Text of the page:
DEARFIELD, Colo. — This deserted town on the high plains of Colorado may not look like much these days, but Oliver Toussaint Jackson had a grand vision for it when he founded it in 1910.
Jackson, known as O.T., aimed to create a self-sustaining settlement for African-Americans at a time when it was difficult for black families to buy property in most Denver neighborhoods.
Jackson tried to convince Denver’s black families to join him in Dearfield. He wanted African-Americans to be able to control their own livelihoods, run their own businesses and own their own homes and property.
“I was invited to speak at our Denver church on the importance for our people of getting land before it is too late,” he wrote in a letter in The Southern Workman, a publication of the Hampton Normal and Agricultural Institute, a private, historically black college where Booker T. Washington was educated.
During its prime in the late 1910s, Dearfield was a flourishing farming community with a few hundred black residents. Today, a single plaque and a few ramshackle buildings are all that are left of Dearfield, but the site of what was Colorado’s most successful black town highlights the role of African-Americans in the West.
Researchers at the University of Northern Colorado are currently working to preserve Dearfield’s hidden history, but face obstacles with financing.
George Junne, professor of Africana studies at the university, has dedicated much of his career to studying Dearfield and other black western towns. He first learned about Dearfield in the late 1980s from a white man who had visited the site with his father as a child to collect bricks from the chimneys of fallen houses.
On a road trip back to Michigan, Junne stopped at the site, where he met a retired police officer who was living in a former filling station. The man told him more about Dearfield’s story, and he was hooked.
“Afterwards I would go out there and look around and go into some of the standing buildings, wondering what I could do,” Junne said. “Later, I found out that the Black American West Museum in Denver was working on preservation and associated with them.”
Jackson was born in Ohio in 1862, and moved to Colorado with his wife, Minerva, in 1887. Over the course of his career, he was a newspaper man, a restaurateur and an entrepreneur. In Colorado, he served as messenger to the governor, which gave him access to political power in the capital. He was also the founder of the Colorado chapter of Booker T. Washington’s National Negro Business League. Inspired by Washington's 1901 biography "Up From Slavery," Jackson dreamed of creating a self-sufficient black community in Colorado.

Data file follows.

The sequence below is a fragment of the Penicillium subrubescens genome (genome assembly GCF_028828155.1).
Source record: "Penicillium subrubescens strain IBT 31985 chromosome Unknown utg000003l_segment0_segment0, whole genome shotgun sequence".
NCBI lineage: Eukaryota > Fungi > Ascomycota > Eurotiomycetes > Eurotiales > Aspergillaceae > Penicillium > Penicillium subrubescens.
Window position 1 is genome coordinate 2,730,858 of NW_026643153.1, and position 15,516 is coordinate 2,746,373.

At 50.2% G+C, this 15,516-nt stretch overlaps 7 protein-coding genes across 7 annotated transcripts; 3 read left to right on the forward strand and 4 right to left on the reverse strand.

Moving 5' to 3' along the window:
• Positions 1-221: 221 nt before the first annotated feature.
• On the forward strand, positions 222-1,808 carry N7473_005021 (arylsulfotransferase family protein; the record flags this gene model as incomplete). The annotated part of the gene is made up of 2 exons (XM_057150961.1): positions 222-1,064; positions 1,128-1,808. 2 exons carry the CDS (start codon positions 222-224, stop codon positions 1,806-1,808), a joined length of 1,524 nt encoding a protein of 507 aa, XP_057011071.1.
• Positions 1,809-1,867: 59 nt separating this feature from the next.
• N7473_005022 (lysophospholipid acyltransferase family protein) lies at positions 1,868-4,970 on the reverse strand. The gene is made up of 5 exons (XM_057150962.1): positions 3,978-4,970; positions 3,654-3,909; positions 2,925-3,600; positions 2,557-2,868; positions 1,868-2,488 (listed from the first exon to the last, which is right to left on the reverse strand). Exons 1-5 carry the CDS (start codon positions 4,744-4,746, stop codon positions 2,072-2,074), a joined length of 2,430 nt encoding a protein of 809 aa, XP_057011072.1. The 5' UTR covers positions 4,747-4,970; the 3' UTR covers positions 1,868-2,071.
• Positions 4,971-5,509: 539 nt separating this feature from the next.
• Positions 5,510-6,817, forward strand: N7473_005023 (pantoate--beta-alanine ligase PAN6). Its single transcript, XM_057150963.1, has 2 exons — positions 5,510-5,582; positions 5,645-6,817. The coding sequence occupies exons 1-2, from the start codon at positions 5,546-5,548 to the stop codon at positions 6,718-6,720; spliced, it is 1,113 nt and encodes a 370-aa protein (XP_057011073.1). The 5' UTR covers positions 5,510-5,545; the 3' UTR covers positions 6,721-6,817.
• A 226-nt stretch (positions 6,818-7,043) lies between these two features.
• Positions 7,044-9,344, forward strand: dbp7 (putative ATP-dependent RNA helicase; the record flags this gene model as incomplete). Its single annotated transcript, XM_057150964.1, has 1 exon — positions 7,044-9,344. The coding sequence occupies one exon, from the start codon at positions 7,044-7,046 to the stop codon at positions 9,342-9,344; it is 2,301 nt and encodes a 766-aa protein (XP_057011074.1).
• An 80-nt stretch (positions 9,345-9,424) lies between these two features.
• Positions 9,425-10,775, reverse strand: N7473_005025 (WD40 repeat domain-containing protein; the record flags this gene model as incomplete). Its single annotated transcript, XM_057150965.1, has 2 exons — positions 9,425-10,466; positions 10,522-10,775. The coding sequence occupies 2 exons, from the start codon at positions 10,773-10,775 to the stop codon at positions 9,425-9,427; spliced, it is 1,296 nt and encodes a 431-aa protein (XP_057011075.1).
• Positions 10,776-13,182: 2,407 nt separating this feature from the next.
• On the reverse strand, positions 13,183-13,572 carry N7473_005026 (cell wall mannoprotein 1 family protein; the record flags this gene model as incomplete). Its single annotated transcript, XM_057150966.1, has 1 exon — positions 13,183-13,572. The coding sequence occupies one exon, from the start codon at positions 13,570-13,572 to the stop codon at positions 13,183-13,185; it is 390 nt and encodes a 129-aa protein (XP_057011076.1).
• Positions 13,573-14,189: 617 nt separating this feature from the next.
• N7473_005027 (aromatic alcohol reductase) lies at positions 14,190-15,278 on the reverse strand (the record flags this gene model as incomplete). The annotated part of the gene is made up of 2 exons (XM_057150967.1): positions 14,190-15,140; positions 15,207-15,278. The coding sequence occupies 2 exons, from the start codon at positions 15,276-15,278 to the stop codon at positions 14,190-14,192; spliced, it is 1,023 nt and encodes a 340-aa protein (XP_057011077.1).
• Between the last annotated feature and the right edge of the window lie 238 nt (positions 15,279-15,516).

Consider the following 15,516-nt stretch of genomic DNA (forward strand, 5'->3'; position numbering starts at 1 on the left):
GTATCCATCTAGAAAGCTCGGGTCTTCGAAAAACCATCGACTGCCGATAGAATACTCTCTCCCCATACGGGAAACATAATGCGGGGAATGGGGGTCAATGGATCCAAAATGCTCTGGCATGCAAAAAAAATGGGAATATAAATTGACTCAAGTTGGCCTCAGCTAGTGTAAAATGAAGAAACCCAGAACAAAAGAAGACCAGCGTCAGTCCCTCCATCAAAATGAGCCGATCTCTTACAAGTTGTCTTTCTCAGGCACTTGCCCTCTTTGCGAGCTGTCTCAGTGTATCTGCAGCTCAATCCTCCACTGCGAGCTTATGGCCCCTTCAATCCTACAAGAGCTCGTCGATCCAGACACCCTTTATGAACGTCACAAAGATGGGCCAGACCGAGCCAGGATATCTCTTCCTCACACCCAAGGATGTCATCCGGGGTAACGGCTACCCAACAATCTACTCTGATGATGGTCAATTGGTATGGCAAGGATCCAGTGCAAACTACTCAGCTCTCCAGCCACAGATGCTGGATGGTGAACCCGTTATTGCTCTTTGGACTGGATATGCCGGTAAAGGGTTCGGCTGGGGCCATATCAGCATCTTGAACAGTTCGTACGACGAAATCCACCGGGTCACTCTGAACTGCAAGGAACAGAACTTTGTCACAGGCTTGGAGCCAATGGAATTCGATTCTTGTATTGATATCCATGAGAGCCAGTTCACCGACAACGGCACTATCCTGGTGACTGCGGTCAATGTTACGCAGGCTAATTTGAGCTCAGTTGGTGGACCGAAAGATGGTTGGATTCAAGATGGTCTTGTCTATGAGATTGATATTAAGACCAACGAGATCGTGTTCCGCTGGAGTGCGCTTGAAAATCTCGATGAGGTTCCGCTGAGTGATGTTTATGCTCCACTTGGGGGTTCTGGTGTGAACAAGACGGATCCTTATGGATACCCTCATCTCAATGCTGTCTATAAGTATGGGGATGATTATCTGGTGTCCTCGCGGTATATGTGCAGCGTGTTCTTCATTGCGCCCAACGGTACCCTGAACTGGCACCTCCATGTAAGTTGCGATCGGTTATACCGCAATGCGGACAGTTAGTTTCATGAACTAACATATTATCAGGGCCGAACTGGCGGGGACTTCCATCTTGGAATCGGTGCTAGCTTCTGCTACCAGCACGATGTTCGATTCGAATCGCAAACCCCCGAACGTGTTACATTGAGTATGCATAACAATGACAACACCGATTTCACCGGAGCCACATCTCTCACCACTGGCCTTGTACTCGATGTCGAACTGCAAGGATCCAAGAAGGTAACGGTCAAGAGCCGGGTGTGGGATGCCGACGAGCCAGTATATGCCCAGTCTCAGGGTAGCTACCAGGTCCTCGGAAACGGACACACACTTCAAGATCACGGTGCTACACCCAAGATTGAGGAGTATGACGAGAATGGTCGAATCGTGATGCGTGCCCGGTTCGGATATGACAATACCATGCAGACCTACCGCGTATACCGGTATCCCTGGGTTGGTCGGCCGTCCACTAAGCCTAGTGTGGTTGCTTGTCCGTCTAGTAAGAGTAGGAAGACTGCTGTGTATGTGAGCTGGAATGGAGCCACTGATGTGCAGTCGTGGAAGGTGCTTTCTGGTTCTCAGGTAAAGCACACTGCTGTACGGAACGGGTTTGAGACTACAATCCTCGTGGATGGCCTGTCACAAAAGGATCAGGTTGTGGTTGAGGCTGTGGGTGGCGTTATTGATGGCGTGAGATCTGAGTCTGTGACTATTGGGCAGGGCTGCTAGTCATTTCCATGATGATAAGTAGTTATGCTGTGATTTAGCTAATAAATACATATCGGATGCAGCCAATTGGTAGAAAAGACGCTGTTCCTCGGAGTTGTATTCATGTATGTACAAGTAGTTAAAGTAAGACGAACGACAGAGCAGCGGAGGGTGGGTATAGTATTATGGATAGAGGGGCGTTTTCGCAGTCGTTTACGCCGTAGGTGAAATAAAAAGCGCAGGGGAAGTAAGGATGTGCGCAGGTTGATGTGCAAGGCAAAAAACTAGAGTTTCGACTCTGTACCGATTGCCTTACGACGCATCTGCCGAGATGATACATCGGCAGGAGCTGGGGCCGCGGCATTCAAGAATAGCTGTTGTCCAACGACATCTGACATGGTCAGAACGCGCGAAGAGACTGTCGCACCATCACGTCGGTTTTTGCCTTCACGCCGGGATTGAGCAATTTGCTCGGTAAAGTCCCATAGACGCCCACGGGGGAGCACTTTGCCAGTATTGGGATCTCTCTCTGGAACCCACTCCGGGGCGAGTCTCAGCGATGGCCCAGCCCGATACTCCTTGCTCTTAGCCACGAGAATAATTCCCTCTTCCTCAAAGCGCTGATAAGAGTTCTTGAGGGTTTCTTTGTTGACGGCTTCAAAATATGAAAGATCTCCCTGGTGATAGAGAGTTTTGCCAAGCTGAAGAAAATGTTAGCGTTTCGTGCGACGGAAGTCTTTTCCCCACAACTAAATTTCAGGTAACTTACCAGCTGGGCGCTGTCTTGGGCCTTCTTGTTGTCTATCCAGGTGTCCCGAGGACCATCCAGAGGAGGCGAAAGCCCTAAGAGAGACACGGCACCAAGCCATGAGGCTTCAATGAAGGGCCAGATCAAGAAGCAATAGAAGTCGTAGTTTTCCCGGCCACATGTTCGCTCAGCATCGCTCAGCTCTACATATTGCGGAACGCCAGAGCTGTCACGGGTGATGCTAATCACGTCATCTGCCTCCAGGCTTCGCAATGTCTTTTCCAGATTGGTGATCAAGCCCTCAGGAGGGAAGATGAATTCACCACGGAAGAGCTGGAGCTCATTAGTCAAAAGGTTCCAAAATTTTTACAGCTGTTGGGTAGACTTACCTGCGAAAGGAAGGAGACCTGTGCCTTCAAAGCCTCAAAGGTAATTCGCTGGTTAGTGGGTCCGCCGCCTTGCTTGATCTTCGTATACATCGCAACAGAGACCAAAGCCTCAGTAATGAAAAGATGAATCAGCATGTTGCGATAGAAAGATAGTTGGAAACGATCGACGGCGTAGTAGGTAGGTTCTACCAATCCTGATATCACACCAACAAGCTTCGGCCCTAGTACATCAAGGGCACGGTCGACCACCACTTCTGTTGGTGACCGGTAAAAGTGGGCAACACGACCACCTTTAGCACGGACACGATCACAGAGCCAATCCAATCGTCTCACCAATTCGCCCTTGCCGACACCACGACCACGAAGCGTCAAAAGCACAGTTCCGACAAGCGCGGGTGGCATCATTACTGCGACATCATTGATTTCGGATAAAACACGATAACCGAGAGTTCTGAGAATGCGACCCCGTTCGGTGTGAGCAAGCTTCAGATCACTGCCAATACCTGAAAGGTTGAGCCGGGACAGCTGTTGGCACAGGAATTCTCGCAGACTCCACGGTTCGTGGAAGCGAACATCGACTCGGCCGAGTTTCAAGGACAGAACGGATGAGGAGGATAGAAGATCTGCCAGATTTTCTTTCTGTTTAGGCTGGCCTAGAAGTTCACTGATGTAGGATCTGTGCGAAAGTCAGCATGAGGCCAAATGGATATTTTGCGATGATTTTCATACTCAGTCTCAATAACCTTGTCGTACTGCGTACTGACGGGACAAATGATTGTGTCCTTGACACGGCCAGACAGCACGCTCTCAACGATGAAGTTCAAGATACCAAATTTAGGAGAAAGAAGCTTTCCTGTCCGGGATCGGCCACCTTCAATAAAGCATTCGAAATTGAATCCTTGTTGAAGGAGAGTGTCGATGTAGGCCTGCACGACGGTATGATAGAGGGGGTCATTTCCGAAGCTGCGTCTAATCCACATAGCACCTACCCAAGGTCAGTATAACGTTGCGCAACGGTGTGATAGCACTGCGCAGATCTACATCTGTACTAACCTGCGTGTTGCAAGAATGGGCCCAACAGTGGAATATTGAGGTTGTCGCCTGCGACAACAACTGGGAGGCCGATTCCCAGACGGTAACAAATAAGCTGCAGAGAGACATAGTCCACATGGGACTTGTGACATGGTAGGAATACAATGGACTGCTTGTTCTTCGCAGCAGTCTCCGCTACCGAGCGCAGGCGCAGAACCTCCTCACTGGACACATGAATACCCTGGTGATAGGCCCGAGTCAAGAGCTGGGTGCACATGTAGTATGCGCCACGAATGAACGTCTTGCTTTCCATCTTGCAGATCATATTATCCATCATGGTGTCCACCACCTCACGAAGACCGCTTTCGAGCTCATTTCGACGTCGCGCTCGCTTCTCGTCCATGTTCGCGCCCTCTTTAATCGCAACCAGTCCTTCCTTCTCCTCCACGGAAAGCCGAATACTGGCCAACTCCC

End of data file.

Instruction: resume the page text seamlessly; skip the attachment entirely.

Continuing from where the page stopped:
Dearfield had a rough go of it during its first few years. Jackson noted that during the first winter, only two families had wooden houses to shield them from the elements — in particular the bone-chilling wind whipping across the plains.
“Ours is a prairie country and there was no nearby timber,” he wrote. “Buffalo chips and sagebrush were our chief fuel.”
The Dearfield residents banded together to survive.
“We would get together in one or the other of the frame houses and sing all the louder if the wind nearly picked us up and carried us away,” Jackson wrote.
By 1915, the colony had 40 farms and a 140-acre townsite. It’s main avenue was named after Washington, Jackson's hero. The town eventually boasted a filling station, a dance hall, two churches, a school and a lunch room.
According to archeologist Robert Brunswig, a professor emeritus and research fellow at UNC, there were 300 to 700 residents at the height of the Dearfield colony, including the neighboring black community of Chapelton. The population of the town of Dearfield itself likely never exceeded more than 50 to 75 residents, Brunswig added.
“That number fluctuated as settlers bought farmland or homesteaded property in the colony area and moved their families there or sold land ... and moved back out,” said Brunswig, who has taken his students to excavate at the townsite as part of a summer field school.
Junne says that Dearfield served as a model black community. “O.T. Jackson ... showed people in the Weld County area that blacks were not the stereotypes seen in popular books and movies."
"He clearly showed that blacks and whites could exist and even interact together at dances and baseball games, and would even assist each other,” Junne said.